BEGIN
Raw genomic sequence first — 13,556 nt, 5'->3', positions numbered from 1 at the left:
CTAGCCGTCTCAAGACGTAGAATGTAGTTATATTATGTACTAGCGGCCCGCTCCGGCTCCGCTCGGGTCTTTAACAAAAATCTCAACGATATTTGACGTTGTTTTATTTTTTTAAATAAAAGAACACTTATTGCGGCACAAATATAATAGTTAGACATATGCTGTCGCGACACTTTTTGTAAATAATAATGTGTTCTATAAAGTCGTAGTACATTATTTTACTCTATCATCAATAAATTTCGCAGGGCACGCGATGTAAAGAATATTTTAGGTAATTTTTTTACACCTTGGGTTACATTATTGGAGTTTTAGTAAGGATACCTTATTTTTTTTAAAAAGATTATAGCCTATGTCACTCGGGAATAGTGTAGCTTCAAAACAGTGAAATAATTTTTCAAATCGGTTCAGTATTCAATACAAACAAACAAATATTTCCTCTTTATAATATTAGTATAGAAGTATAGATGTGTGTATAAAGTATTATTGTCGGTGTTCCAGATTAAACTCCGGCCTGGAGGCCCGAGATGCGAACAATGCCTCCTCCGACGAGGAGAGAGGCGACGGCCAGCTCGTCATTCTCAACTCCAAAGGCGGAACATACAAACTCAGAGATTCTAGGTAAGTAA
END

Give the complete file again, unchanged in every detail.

Raw genomic sequence first — 13,556 nt, 5'->3', positions numbered from 1 at the left:
CTAGCCGTCTCAAGACGTAGAATGTAGTTATATTATGTACTAGCGGCCCGCTCCGGCTCCGCTCGGGTCTTTAACAAAAATCTCAACGATATTTGACGTTGTTTTATTTTTTTAAATAAAAGAACACTTATTGCGGCACAAATATAATAGTTAGACATATGCTGTCGCGACACTTTTTGTAAATAATAATGTGTTCTATAAAGTCGTAGTACATTATTTTACTCTATCATCAATAAATTTCGCAGGGCACGCGATGTAAAGAATATTTTAGGTAATTTTTTTACACCTTGGGTTACATTATTGGAGTTTTAGTAAGGATACCTTATTTTTTTTAAAAAGATTATAGCCTATGTCACTCGGGAATAGTGTAGCTTCAAAACAGTGAAATAATTTTTCAAATCGGTTCAGTATTCAATACAAACAAACAAATATTTCCTCTTTATAATATTAGTATAGAAGTATAGATGTGTGTATAAAGTATTATTGTCGGTGTTCCAGATTAAACTCCGGCCTGGAGGCCCGAGATGCGAACAATGCCTCCTCCGACGAGGAGAGAGGCGACGGCCAGCTCGTCATTCTCAACTCCAAAGGCGGAACATACAAACTCAGAGATTCTAGGTAAGTAA